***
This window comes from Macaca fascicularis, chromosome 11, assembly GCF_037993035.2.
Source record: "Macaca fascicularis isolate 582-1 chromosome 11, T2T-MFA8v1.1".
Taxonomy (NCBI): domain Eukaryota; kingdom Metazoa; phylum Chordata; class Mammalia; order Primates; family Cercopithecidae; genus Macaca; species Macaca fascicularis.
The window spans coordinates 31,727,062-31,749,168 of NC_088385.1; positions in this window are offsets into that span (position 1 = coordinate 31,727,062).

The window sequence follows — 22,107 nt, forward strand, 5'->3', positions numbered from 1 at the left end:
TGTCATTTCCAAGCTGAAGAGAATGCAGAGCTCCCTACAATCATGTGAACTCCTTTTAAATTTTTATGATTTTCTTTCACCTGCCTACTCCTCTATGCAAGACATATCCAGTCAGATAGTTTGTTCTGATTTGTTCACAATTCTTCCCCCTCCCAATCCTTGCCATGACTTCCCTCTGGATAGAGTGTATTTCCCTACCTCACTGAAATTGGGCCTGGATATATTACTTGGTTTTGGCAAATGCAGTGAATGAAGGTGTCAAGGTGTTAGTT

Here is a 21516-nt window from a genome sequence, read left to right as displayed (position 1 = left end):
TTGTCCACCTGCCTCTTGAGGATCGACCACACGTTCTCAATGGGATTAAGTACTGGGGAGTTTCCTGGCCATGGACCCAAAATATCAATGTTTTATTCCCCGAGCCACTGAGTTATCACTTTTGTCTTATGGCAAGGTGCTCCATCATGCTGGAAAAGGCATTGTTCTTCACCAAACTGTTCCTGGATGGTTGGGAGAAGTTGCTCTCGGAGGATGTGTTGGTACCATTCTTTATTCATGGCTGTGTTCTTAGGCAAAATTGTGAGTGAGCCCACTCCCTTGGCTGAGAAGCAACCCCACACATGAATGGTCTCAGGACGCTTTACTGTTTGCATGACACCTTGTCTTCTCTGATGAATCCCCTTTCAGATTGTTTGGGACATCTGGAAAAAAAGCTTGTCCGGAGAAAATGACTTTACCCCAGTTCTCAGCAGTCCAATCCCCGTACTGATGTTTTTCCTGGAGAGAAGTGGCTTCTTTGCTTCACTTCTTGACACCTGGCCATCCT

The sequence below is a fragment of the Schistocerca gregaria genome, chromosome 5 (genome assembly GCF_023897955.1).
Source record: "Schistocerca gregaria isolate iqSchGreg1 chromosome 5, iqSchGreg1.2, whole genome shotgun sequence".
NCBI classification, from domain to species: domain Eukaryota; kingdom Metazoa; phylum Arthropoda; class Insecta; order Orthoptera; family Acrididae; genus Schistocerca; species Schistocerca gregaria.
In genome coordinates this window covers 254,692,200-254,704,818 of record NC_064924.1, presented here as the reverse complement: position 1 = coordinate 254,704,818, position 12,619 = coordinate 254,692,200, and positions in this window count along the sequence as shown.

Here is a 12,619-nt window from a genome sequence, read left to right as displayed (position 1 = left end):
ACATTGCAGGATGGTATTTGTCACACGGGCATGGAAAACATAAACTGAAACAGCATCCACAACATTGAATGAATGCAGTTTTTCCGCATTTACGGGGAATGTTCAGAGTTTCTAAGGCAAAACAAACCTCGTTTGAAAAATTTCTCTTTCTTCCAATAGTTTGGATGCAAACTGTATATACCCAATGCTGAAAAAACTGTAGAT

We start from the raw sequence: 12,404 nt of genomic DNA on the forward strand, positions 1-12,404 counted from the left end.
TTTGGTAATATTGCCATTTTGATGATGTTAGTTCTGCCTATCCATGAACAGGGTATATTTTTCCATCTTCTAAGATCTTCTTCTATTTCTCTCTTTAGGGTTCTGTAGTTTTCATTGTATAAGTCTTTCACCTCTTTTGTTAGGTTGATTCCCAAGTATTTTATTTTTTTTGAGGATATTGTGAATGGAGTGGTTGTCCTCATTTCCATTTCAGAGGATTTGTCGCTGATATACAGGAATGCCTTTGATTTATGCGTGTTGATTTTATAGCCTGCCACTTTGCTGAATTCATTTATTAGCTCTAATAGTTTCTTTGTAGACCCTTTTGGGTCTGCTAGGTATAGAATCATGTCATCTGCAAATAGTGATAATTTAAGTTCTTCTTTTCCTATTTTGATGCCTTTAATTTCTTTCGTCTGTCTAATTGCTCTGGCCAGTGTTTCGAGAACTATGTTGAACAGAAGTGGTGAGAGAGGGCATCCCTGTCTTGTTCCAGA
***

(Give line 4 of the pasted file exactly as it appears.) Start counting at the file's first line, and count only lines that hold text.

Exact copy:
The window spans coordinates 31,727,062-31,749,168 of NC_088385.1; positions in this window are offsets into that span (position 1 = coordinate 31,727,062).